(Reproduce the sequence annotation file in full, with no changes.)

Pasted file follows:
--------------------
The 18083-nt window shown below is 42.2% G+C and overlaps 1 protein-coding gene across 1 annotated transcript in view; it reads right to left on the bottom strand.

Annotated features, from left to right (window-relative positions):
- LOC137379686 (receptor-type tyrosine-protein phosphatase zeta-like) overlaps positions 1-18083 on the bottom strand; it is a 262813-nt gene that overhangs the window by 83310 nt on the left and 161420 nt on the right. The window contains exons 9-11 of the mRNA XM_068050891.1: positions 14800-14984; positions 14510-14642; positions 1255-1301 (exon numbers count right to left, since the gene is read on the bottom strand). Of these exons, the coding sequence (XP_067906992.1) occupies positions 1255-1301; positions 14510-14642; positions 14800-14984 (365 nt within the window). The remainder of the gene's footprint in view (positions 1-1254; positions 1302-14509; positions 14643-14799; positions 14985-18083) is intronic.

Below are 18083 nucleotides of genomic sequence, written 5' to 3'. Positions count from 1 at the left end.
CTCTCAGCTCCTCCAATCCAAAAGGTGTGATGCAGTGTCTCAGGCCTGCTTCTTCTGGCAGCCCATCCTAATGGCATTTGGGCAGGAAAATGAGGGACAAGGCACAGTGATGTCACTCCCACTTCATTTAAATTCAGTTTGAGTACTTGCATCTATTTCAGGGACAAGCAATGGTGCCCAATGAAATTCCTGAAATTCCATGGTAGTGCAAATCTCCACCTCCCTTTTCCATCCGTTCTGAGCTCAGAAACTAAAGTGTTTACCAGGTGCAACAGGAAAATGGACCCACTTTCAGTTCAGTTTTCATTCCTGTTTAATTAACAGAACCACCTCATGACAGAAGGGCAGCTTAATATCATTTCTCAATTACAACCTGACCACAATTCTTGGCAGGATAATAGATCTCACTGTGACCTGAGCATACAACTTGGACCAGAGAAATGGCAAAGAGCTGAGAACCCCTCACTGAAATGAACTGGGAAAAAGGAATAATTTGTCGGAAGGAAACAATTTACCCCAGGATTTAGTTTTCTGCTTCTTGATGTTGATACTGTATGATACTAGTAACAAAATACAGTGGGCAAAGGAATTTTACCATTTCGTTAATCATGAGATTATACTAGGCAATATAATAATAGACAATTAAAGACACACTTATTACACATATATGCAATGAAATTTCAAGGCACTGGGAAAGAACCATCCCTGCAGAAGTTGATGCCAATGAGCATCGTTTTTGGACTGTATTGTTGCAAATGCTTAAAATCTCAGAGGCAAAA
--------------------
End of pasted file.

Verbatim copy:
The 18083-nt window shown below is 42.2% G+C and overlaps 1 protein-coding gene across 1 annotated transcript in view; it reads right to left on the bottom strand.

Annotated features, from left to right (window-relative positions):
- LOC137379686 (receptor-type tyrosine-protein phosphatase zeta-like) overlaps positions 1-18083 on the bottom strand; it is a 262813-nt gene that overhangs the window by 83310 nt on the left and 161420 nt on the right. The window contains exons 9-11 of the mRNA XM_068050891.1: positions 14800-14984; positions 14510-14642; positions 1255-1301 (exon numbers count right to left, since the gene is read on the bottom strand). Of these exons, the coding sequence (XP_067906992.1) occupies positions 1255-1301; positions 14510-14642; positions 14800-14984 (365 nt within the window). The remainder of the gene's footprint in view (positions 1-1254; positions 1302-14509; positions 14643-14799; positions 14985-18083) is intronic.

Below are 18083 nucleotides of genomic sequence, written 5' to 3'. Positions count from 1 at the left end.
CTCTCAGCTCCTCCAATCCAAAAGGTGTGATGCAGTGTCTCAGGCCTGCTTCTTCTGGCAGCCCATCCTAATGGCATTTGGGCAGGAAAATGAGGGACAAGGCACAGTGATGTCACTCCCACTTCATTTAAATTCAGTTTGAGTACTTGCATCTATTTCAGGGACAAGCAATGGTGCCCAATGAAATTCCTGAAATTCCATGGTAGTGCAAATCTCCACCTCCCTTTTCCATCCGTTCTGAGCTCAGAAACTAAAGTGTTTACCAGGTGCAACAGGAAAATGGACCCACTTTCAGTTCAGTTTTCATTCCTGTTTAATTAACAGAACCACCTCATGACAGAAGGGCAGCTTAATATCATTTCTCAATTACAACCTGACCACAATTCTTGGCAGGATAATAGATCTCACTGTGACCTGAGCATACAACTTGGACCAGAGAAATGGCAAAGAGCTGAGAACCCCTCACTGAAATGAACTGGGAAAAAGGAATAATTTGTCGGAAGGAAACAATTTACCCCAGGATTTAGTTTTCTGCTTCTTGATGTTGATACTGTATGATACTAGTAACAAAATACAGTGGGCAAAGGAATTTTACCATTTCGTTAATCATGAGATTATACTAGGCAATATAATAATAGACAATTAAAGACACACTTATTACACATATATGCAATGAAATTTCAAGGCACTGGGAAAGAACCATCCCTGCAGAAGTTGATGCCAATGAGCATCGTTTTTGGACTGTATTGTTGCAAATGCTTAAAATCTCAGAGGCAAAA